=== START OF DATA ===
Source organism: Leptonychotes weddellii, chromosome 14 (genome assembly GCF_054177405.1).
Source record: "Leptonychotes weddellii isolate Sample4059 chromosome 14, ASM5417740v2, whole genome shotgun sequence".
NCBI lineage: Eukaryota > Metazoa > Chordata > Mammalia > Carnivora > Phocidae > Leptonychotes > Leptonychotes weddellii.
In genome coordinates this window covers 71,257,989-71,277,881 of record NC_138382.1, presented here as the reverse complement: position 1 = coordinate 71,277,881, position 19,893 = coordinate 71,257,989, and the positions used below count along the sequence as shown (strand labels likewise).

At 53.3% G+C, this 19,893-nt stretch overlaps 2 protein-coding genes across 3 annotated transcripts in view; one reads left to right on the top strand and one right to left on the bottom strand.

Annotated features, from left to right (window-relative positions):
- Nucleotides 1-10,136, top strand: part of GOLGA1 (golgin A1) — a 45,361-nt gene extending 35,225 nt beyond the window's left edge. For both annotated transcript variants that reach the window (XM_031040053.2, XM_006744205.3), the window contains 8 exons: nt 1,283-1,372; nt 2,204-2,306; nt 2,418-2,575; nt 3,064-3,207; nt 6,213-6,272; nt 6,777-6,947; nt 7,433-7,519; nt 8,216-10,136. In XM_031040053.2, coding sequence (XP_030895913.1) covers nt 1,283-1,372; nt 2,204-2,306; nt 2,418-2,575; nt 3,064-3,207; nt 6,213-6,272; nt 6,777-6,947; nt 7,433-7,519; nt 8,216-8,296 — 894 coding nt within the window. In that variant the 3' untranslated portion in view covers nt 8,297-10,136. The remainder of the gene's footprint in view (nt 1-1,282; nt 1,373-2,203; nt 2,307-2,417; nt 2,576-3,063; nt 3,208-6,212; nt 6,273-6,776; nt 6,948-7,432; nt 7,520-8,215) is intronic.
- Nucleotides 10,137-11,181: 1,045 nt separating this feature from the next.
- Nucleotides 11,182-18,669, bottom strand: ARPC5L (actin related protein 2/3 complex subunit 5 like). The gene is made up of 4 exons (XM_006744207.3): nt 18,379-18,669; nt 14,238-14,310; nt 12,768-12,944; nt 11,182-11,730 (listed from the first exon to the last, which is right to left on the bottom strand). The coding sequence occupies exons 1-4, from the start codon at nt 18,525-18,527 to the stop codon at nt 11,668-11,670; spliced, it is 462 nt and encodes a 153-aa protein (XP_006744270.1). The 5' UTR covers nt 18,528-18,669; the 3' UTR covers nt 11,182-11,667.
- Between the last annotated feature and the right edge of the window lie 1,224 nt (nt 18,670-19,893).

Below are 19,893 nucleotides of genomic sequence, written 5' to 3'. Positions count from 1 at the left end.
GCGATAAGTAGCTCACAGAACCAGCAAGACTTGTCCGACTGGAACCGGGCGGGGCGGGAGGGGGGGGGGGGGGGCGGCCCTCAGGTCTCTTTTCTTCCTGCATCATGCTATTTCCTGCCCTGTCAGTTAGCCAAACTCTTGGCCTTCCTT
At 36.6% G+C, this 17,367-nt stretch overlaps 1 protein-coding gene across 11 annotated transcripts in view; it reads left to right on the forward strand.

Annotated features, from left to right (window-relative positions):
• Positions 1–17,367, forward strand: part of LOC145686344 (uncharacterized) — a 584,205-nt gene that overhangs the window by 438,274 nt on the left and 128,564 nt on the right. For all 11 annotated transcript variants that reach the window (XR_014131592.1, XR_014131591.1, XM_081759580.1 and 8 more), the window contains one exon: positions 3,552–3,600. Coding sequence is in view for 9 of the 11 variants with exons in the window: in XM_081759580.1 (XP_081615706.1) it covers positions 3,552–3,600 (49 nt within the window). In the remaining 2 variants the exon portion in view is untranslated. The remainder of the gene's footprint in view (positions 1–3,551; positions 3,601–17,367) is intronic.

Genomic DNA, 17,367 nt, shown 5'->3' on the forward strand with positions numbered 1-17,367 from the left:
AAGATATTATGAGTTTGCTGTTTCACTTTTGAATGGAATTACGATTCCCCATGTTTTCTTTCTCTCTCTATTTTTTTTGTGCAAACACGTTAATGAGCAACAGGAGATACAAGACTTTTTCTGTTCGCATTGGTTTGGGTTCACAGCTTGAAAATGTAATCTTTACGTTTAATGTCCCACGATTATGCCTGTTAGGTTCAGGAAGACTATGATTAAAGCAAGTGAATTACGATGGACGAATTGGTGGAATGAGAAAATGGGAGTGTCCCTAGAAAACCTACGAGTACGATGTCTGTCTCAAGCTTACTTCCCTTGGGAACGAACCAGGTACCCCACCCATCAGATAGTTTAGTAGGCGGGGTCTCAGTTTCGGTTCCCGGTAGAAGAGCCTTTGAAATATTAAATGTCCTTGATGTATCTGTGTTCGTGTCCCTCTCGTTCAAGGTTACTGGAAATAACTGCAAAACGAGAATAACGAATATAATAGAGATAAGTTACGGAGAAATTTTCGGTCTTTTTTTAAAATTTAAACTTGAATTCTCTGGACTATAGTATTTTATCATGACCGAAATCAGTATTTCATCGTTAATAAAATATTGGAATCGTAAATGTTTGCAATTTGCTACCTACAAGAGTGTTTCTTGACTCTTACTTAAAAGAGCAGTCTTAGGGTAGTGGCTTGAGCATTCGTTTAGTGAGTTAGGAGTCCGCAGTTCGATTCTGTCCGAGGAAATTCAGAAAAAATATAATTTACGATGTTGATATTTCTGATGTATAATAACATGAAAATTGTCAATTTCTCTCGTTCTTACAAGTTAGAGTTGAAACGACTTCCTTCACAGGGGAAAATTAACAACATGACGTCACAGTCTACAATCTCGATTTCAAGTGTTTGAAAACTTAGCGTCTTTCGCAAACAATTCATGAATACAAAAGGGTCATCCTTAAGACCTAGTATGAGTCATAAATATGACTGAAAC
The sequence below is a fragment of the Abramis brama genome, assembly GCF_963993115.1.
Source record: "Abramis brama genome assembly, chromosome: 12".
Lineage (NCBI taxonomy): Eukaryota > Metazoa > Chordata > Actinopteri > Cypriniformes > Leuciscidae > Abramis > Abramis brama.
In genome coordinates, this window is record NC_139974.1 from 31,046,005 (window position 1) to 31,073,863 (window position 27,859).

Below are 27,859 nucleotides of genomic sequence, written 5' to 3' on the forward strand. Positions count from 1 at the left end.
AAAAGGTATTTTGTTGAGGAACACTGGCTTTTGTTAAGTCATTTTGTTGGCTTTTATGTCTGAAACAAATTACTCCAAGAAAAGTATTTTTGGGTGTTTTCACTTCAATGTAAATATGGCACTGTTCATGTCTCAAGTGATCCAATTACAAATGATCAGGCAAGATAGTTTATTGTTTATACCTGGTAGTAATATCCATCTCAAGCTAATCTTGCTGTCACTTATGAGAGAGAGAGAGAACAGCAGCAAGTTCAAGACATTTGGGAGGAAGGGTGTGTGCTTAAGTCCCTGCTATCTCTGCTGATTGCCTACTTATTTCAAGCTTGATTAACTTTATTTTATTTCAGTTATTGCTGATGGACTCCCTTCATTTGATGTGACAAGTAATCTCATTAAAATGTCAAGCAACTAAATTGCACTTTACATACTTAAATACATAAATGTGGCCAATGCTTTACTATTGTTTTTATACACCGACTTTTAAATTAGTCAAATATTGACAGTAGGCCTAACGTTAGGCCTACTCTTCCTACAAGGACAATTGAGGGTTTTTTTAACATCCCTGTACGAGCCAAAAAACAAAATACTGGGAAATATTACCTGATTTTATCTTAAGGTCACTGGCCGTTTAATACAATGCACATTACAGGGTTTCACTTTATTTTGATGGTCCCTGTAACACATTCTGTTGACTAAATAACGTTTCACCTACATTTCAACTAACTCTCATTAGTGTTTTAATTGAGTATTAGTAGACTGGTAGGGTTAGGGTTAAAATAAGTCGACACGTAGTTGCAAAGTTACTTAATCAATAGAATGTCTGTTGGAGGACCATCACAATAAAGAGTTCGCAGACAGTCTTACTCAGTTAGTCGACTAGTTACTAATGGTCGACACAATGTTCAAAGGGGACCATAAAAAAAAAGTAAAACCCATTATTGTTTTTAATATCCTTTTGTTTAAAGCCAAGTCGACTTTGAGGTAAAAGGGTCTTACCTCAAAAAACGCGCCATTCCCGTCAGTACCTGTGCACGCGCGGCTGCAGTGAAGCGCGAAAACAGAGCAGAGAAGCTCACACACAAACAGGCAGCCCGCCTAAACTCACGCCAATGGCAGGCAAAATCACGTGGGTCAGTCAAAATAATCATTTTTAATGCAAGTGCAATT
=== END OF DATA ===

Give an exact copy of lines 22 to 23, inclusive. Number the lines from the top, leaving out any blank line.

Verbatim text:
Below are 27,859 nucleotides of genomic sequence, written 5' to 3' on the forward strand. Positions count from 1 at the left end.
AAAAGGTATTTTGTTGAGGAACACTGGCTTTTGTTAAGTCATTTTGTTGGCTTTTATGTCTGAAACAAATTACTCCAAGAAAAGTATTTTTGGGTGTTTTCACTTCAATGTAAATATGGCACTGTTCATGTCTCAAGTGATCCAATTACAAATGATCAGGCAAGATAGTTTATTGTTTATACCTGGTAGTAATATCCATCTCAAGCTAATCTTGCTGTCACTTATGAGAGAGAGAGAGAACAGCAGCAAGTTCAAGACATTTGGGAGGAAGGGTGTGTGCTTAAGTCCCTGCTATCTCTGCTGATTGCCTACTTATTTCAAGCTTGATTAACTTTATTTTATTTCAGTTATTGCTGATGGACTCCCTTCATTTGATGTGACAAGTAATCTCATTAAAATGTCAAGCAACTAAATTGCACTTTACATACTTAAATACATAAATGTGGCCAATGCTTTACTATTGTTTTTATACACCGACTTTTAAATTAGTCAAATATTGACAGTAGGCCTAACGTTAGGCCTACTCTTCCTACAAGGACAATTGAGGGTTTTTTTAACATCCCTGTACGAGCCAAAAAACAAAATACTGGGAAATATTACCTGATTTTATCTTAAGGTCACTGGCCGTTTAATACAATGCACATTACAGGGTTTCACTTTATTTTGATGGTCCCTGTAACACATTCTGTTGACTAAATAACGTTTCACCTACATTTCAACTAACTCTCATTAGTGTTTTAATTGAGTATTAGTAGACTGGTAGGGTTAGGGTTAAAATAAGTCGACACGTAGTTGCAAAGTTACTTAATCAATAGAATGTCTGTTGGAGGACCATCACAATAAAGAGTTCGCAGACAGTCTTACTCAGTTAGTCGACTAGTTACTAATGGTCGACACAATGTTCAAAGGGGACCATAAAAAAAAAGTAAAACCCATTATTGTTTTTAATATCCTTTTGTTTAAAGCCAAGTCGACTTTGAGGTAAAAGGGTCTTACCTCAAAAAACGCGCCATTCCCGTCAGTACCTGTGCACGCGCGGCTGCAGTGAAGCGCGAAAACAGAGCAGAGAAGCTCACACACAAACAGGCAGCCCGCCTAAACTCACGCCAATGGCAGGCAAAATCACGTGGGTCAGTCAAAATAATCATTTTTAATGCAAGTGCAATT